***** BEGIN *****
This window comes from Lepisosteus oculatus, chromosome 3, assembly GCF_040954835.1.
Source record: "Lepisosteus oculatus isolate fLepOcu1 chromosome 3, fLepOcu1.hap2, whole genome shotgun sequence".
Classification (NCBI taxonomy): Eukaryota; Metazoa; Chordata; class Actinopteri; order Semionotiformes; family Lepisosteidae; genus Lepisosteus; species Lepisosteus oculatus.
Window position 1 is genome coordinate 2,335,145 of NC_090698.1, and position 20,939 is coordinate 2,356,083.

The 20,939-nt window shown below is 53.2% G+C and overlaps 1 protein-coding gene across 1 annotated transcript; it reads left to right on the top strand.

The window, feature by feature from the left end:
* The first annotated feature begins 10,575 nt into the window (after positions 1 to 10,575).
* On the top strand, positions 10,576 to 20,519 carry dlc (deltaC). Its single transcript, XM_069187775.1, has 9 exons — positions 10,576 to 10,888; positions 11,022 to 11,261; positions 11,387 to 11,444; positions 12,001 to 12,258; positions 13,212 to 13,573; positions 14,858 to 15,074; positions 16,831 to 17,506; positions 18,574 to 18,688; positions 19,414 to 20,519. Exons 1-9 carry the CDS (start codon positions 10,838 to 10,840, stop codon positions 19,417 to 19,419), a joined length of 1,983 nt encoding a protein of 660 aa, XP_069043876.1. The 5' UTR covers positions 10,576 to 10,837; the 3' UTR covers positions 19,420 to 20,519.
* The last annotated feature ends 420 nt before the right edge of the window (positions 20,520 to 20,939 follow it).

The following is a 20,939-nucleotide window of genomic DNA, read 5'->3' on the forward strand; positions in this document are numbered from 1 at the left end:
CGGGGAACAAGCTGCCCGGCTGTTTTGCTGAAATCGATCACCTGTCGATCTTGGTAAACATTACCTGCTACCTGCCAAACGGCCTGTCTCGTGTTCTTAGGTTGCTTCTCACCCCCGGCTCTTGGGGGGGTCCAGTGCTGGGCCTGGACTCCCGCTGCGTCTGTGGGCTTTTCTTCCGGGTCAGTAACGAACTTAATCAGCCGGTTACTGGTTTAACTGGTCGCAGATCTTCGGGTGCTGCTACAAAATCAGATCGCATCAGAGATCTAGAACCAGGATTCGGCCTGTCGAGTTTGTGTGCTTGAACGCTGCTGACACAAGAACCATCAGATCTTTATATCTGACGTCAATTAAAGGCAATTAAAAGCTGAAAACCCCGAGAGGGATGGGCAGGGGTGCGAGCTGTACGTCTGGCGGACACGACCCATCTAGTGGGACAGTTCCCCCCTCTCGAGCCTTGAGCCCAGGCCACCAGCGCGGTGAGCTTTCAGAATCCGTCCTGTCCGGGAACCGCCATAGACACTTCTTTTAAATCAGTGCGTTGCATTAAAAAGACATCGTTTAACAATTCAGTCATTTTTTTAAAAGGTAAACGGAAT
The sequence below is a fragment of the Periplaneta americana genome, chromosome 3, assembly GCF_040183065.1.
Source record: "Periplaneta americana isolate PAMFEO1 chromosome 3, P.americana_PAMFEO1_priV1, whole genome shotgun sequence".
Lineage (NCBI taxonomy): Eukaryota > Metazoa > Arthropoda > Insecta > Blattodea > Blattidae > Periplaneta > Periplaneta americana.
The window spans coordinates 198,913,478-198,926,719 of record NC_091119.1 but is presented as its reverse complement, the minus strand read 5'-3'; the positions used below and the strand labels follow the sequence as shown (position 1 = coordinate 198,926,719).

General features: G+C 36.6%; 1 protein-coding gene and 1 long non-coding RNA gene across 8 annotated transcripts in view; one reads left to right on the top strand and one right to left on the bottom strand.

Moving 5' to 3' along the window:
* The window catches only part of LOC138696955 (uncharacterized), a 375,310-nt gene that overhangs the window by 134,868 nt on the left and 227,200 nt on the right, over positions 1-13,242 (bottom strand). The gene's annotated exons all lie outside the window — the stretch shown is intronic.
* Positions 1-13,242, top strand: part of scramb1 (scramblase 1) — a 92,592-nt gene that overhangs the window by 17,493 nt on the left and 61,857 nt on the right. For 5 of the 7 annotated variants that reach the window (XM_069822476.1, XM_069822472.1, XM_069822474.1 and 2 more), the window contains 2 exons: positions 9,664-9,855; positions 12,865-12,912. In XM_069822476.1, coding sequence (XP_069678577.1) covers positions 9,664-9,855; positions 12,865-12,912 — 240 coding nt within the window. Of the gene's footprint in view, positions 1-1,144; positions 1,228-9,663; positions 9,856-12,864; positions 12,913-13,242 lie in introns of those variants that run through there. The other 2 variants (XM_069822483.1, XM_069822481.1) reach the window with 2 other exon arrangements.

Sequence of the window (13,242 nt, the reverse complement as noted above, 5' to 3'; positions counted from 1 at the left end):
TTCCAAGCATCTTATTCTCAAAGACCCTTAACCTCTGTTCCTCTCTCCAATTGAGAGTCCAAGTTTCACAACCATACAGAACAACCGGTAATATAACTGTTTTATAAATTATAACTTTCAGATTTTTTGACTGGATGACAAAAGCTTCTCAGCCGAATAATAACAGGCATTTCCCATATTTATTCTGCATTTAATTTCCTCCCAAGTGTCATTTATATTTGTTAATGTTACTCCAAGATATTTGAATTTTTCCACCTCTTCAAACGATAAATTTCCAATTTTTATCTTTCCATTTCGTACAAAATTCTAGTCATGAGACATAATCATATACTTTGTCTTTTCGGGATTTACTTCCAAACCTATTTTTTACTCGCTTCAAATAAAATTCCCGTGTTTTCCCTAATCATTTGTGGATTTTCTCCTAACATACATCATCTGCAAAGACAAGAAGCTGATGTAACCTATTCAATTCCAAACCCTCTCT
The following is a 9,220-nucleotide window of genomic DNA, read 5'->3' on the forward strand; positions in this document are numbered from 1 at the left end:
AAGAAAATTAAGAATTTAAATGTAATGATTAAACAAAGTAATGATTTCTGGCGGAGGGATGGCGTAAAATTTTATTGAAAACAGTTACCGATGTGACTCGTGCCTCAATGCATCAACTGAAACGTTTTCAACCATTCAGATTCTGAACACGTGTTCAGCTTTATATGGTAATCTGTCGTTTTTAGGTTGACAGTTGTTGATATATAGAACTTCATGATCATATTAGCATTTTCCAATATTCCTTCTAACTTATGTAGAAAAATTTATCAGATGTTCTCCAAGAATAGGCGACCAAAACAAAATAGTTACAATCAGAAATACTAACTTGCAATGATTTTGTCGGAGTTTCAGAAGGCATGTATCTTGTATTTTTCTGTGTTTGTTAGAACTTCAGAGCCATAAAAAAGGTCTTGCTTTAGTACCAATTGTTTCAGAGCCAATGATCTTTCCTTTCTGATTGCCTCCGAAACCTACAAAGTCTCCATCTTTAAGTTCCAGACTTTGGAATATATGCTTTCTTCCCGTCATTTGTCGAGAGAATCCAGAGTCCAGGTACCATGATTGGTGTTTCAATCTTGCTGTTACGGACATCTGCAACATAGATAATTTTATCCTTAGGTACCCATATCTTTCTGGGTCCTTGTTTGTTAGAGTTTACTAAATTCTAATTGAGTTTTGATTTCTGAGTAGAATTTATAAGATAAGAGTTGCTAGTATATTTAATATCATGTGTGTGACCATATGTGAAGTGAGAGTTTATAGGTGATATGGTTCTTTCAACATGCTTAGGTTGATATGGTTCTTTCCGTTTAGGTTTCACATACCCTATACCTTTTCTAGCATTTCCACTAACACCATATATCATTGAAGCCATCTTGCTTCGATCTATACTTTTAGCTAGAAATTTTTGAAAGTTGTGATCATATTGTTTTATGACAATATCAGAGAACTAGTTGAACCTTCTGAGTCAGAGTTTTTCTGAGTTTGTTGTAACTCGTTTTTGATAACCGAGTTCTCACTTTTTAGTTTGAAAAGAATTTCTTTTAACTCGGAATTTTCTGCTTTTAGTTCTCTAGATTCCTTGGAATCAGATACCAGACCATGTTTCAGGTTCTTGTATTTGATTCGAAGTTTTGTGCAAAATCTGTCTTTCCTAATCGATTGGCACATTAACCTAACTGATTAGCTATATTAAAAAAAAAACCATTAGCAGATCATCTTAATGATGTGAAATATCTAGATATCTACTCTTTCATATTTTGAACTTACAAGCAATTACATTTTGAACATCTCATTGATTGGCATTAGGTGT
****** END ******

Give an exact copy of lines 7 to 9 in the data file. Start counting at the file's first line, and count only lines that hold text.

* The first annotated feature begins 10,575 nt into the window (after positions 1 to 10,575).
* On the top strand, positions 10,576 to 20,519 carry dlc (deltaC). Its single transcript, XM_069187775.1, has 9 exons — positions 10,576 to 10,888; positions 11,022 to 11,261; positions 11,387 to 11,444; positions 12,001 to 12,258; positions 13,212 to 13,573; positions 14,858 to 15,074; positions 16,831 to 17,506; positions 18,574 to 18,688; positions 19,414 to 20,519. Exons 1-9 carry the CDS (start codon positions 10,838 to 10,840, stop codon positions 19,417 to 19,419), a joined length of 1,983 nt encoding a protein of 660 aa, XP_069043876.1. The 5' UTR covers positions 10,576 to 10,837; the 3' UTR covers positions 19,420 to 20,519.
* The last annotated feature ends 420 nt before the right edge of the window (positions 20,520 to 20,939 follow it).